10 Dec 2004
Religion plays a role in politics unique to the modern era. The civil rights movement in the 1960′s alienated many of the religious southern Democrats, and the Moral Majority of the late 1970′s more closely aligned religious interests with political interests of Republicans. As a result, religious Americans have shifted from voting evenly between a two-party dichotomy and more consistently with Republicans. This isn’t news.
Simultaneously, there has been an explosion in online e-commerce, security, and data transfer, which means you can buy just about anything you want from the safety and privacy of your own home.
It’s hard not to notice the “moral” rhetoric of both parties in this election cycle. Abortion, gay marriage, and other wedge issues have driven the narrative on both sides, instead of coherent arguments for or against specific economic, and foreign and domestic policies. Emotion and righteousness got a lot of people out to the polling booths last month. Some Republicans are even championing their recent victory as a victory of good over evil.
I’ve been curious for a while to know if there’s sociological value in examining internet trends more closely. Lots of data is readily available to all, but some of the newest and most relevant to the current political discourse is that surrounding pornography consumption.
I’ve been managing credit card processing for a huge portion of all online adult websites for a number of years. We’ve processed tens of millions of transactions. We take the security and identity of users and partners very seriously, so for the sake of the privacy of buyers and the private parent company, I’m only using aggregate quantities for this analysis – quantities that are already reported to the IRS, credit bureaus, banks, and shared with advertising and non-advertising partners.
Step 1 – I consolidated all purchases made during the last presidential election cycle (2000-2004) by tracking only one transaction per anonymous individual. Subscriptions and multiple purchases didn’t count towards more porn bought. Consumers numbers were then totaled by county, then state.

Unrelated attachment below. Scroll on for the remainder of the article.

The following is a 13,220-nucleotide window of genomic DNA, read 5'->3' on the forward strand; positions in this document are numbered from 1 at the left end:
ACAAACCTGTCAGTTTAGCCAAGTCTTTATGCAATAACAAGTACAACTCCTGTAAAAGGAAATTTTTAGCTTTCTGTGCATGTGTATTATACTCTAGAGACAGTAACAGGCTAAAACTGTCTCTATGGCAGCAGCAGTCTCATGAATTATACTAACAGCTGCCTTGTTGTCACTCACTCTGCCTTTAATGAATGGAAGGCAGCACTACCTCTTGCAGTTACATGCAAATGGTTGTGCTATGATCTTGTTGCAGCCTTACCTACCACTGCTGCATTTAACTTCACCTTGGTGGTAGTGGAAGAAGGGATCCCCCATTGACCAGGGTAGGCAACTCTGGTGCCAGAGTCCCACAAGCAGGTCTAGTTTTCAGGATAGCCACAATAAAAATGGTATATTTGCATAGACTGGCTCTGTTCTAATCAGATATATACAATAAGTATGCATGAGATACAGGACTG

Step 2 – At first glance, the number of consumer data points for each state was very closely correlated to its internet penetration. The more internet access a state’s population had, the more online porn it bought. Not surprising, since these are internet purchases.
Step 3 – Data got interesting when consumer data points were compared to the number of internet users instead of the entire state population. I’d imagine you could drill deeper into other demographics – gender, age, marital status – to get even more interesting results, but we don’t store this information and wouldn’t use it if we did.
Step 4 – Comparing purchases per 1000 internet users to election results and election survey results produced a fairly highly correlation (0.51 and 0.46 in the charts below with R-squared’s of 0.31 and 0.21, to be exact). For simplicity’s sake, I only used binary presidential voting results. Here’s a graphs of the data points with a basic single variable linear regression trend line included:
Conclusion: Republicans buy more online porn, but not necessarily because they’re Republican.
One factor to consider in further analysis: people that live in close geographic proximity to each other (dense urban areas) tend to vote Democrat while those that live in sparsely populated areas tend to vote Republican. It’s possible that if you’re more isolated, you might find online porn more appealing than someone who’s constantly surrounded by people (the Alaska data point hints at this – they buy the most porn, but vote only mildly Red). It’s also possible people surrounded by others have more incentive or means to find free alternatives.
Conclusion: There is a positive correlation between those that consider themselves very religious and those that buy online porn. Explaining this is a little trickier.
Population density may play a role, but there have to be some other factors involved; it’s certainly not as obvious as “religious people are statistically hypocritical.” It would be interesting to see numbers on what people think religion says about pornography, numbers on cheating, and offline/real-world alternatives to online adult entertainment before drawing conclusions. Maybe porn is a viable substitute for infidelity, or at least an explanation for the trend line.
U.S Census Bureau CPS Computer and Internet Use in the United States: 2003
Voting and voter survey results: USA Today 2004 Presidential Election Results by County